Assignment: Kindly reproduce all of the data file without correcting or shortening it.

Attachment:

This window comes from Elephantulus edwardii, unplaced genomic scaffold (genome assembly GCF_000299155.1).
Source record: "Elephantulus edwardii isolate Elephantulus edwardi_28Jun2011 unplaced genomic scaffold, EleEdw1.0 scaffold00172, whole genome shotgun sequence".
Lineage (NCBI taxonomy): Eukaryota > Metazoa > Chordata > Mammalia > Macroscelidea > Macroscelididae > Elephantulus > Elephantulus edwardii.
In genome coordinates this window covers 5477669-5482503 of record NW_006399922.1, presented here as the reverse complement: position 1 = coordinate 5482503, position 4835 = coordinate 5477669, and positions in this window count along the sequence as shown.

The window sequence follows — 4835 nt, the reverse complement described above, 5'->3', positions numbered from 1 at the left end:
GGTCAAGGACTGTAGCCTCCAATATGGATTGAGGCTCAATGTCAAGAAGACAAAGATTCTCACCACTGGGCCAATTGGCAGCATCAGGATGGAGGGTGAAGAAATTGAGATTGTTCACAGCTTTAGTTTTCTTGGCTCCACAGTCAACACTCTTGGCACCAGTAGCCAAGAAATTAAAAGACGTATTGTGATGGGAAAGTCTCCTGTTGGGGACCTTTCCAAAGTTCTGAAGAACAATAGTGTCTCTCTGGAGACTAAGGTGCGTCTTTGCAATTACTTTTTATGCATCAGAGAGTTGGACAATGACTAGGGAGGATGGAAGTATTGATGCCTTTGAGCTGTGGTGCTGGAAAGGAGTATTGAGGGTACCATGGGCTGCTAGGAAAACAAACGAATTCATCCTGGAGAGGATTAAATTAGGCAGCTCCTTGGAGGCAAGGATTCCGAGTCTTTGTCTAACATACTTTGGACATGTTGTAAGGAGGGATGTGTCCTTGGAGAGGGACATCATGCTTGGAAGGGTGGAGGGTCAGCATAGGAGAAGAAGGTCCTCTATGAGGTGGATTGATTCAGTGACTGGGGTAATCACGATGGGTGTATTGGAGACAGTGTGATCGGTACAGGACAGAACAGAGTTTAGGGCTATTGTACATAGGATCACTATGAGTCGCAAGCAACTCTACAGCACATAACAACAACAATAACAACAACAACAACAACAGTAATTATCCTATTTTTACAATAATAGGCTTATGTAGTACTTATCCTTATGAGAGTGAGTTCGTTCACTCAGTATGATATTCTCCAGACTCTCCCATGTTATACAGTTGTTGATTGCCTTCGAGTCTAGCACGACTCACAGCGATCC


This window comes from Elephantulus edwardii, unplaced genomic scaffold (genome assembly GCF_000299155.1).
Source record: "Elephantulus edwardii isolate Elephantulus edwardi_28Jun2011 unplaced genomic scaffold, EleEdw1.0 scaffold00172, whole genome shotgun sequence".
Lineage (NCBI taxonomy): Eukaryota > Metazoa > Chordata > Mammalia > Macroscelidea > Macroscelididae > Elephantulus > Elephantulus edwardii.
In genome coordinates this window covers 5477669-5482503 of record NW_006399922.1, presented here as the reverse complement: position 1 = coordinate 5482503, position 4835 = coordinate 5477669, and positions in this window count along the sequence as shown.

The window sequence follows — 4835 nt, the reverse complement described above, 5'->3', positions numbered from 1 at the left end:
GGTCAAGGACTGTAGCCTCCAATATGGATTGAGGCTCAATGTCAAGAAGACAAAGATTCTCACCACTGGGCCAATTGGCAGCATCAGGATGGAGGGTGAAGAAATTGAGATTGTTCACAGCTTTAGTTTTCTTGGCTCCACAGTCAACACTCTTGGCACCAGTAGCCAAGAAATTAAAAGACGTATTGTGATGGGAAAGTCTCCTGTTGGGGACCTTTCCAAAGTTCTGAAGAACAATAGTGTCTCTCTGGAGACTAAGGTGCGTCTTTGCAATTACTTTTTATGCATCAGAGAGTTGGACAATGACTAGGGAGGATGGAAGTATTGATGCCTTTGAGCTGTGGTGCTGGAAAGGAGTATTGAGGGTACCATGGGCTGCTAGGAAAACAAACGAATTCATCCTGGAGAGGATTAAATTAGGCAGCTCCTTGGAGGCAAGGATTCCGAGTCTTTGTCTAACATACTTTGGACATGTTGTAAGGAGGGATGTGTCCTTGGAGAGGGACATCATGCTTGGAAGGGTGGAGGGTCAGCATAGGAGAAGAAGGTCCTCTATGAGGTGGATTGATTCAGTGACTGGGGTAATCACGATGGGTGTATTGGAGACAGTGTGATCGGTACAGGACAGAACAGAGTTTAGGGCTATTGTACATAGGATCACTATGAGTCGCAAGCAACTCTACAGCACATAACAACAACAATAACAACAACAACAACAACAGTAATTATCCTATTTTTACAATAATAGGCTTATGTAGTACTTATCCTTATGAGAGTGAGTTCGTTCACTCAGTATGATATTCTCCAGACTCTCCCATGTTATACAGTTGTTGATTGCCTTCGAGTCTAGCACGACTCACAGCGATCC